Takayasu's arteritis

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 [ahr″ter-i´tis] (pl. arteri´tides)
inflammation of an artery.
aortic arch arteritis pulseless disease.
brachiocephalic arteritis pulseless disease.
cranial arteritis temporal arteritis.
giant cell arteritis temporal arteritis.
hemolytic arteritis, microangiopathic pulseless disease.
arteritis obli´terans endarteritis obliterans.
rheumatic arteritis generalized inflammation of arterioles and arterial capillaries occurring in rheumatic fever.
Takayasu's arteritis pulseless disease.
temporal arteritis a chronic vascular disease of unknown origin, occurring in the elderly, characterized by severe headache, fever, and accumulation of giant cells in the walls of medium-sized arteries, especially the temporal arteries. Ocular involvement may cause visual impairment or blindness.
Miller-Keane Encyclopedia and Dictionary of Medicine, Nursing, and Allied Health, Seventh Edition. © 2003 by Saunders, an imprint of Elsevier, Inc. All rights reserved.

Takayasu's arteritis

Pulseless disease Neurology Idiopathic segmental inflammation of the aorta and major branches, that affects young ♀, especially in Africa and Asia Lab ↑ ESR, ↑ Igs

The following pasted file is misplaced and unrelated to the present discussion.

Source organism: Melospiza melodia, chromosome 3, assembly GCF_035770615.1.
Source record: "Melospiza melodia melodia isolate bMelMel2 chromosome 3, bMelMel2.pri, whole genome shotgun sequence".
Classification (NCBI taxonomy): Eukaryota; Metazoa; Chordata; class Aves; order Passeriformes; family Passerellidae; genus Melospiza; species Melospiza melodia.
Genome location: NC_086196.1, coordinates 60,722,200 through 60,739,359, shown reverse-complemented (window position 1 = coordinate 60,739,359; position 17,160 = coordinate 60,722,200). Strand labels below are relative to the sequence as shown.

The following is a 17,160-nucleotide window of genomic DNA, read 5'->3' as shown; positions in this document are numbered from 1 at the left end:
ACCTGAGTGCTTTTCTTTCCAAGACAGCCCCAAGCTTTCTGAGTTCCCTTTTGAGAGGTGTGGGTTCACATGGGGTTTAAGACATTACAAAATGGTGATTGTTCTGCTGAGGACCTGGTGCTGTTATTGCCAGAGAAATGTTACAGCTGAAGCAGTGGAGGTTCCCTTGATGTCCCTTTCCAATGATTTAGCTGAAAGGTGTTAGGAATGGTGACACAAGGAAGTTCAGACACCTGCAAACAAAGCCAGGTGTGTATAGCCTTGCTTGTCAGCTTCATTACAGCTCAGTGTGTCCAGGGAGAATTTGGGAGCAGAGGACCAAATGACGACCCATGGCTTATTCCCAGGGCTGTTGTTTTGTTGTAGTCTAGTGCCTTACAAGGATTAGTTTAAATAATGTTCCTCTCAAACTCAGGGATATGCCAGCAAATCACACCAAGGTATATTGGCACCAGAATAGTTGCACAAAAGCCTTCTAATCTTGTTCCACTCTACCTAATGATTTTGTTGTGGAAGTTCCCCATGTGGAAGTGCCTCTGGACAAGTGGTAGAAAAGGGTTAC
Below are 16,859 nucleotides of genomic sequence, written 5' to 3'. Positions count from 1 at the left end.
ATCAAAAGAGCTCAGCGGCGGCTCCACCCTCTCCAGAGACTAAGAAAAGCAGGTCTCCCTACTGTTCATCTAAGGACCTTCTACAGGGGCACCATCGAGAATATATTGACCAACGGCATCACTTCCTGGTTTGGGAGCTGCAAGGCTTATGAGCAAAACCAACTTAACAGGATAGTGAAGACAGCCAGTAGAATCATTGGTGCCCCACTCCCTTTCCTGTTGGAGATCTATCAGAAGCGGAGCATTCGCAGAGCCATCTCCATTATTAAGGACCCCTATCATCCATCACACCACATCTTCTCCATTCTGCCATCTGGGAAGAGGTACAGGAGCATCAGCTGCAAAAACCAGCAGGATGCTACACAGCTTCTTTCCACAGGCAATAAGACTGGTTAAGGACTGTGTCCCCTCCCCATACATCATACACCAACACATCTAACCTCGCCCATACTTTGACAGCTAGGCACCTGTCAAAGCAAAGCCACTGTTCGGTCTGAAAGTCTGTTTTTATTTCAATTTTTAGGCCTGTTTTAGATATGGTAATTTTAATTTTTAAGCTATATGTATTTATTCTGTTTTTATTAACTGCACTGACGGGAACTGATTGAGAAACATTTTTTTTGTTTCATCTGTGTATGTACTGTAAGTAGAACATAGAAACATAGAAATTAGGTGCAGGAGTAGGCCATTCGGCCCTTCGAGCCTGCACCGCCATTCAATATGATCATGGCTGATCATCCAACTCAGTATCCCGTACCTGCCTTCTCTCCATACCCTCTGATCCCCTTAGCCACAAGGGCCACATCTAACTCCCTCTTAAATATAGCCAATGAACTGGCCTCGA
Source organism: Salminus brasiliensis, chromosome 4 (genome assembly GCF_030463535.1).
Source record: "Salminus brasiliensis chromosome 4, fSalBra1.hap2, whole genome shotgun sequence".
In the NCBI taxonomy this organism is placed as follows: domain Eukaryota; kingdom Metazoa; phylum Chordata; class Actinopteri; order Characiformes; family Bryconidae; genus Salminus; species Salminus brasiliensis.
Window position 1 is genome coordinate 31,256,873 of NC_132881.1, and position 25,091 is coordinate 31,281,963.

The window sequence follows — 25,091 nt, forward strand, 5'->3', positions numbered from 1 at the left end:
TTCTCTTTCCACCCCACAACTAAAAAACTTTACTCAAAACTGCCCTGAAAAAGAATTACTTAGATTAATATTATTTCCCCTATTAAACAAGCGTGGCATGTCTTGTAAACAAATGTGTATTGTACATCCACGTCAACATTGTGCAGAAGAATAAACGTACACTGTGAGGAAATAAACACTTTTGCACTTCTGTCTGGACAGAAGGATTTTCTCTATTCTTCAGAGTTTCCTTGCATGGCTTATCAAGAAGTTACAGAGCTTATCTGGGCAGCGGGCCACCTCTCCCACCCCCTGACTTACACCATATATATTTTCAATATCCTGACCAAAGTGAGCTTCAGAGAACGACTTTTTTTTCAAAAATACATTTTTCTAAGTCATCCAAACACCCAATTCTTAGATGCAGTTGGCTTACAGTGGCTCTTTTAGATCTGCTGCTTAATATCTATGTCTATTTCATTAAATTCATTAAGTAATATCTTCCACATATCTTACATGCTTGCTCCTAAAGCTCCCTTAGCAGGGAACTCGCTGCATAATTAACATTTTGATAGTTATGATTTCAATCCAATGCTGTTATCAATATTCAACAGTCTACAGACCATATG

McGraw-Hill Concise Dictionary of Modern Medicine. © 2002 by The McGraw-Hill Companies, Inc.


(art?e-rit'is) [ arter(io)- + -itis]
Inflammation of an artery. arteritic (-rit'ik), adjective See: endarteritis

giant cell arteritis

Temporal arteritis.

arteritis nodosa

Widespread inflammation of adventitia of small and medium-sized arteries with impaired function of the involved organs. Synonym: periarteritis nodosa; polyarteritis nodosa

arteritis obliterans

Endarteritis obliterans.

rheumatic arteritis

An obsolete term for inflammation of small arteries as a result of rheumatic fever.

Takayasu's arteritis

See: Takayasu's arteritis

temporal arteritis

A chronic inflammation of large arteries, usually the temporal, occipital, or ophthalmic arteries, identified on pathological specimens by the presence of giant cells. It causes thickening of the intima, with narrowing and eventual occlusion of the lumen. It typically occurs after age 50. Symptoms include headache, tenderness over the affected artery, loss of vision, and facial pain. The cause is unknown, but there may be a genetic predisposition in some families. Corticosteroids are usually administered.
Synonym: giant cell arteritis
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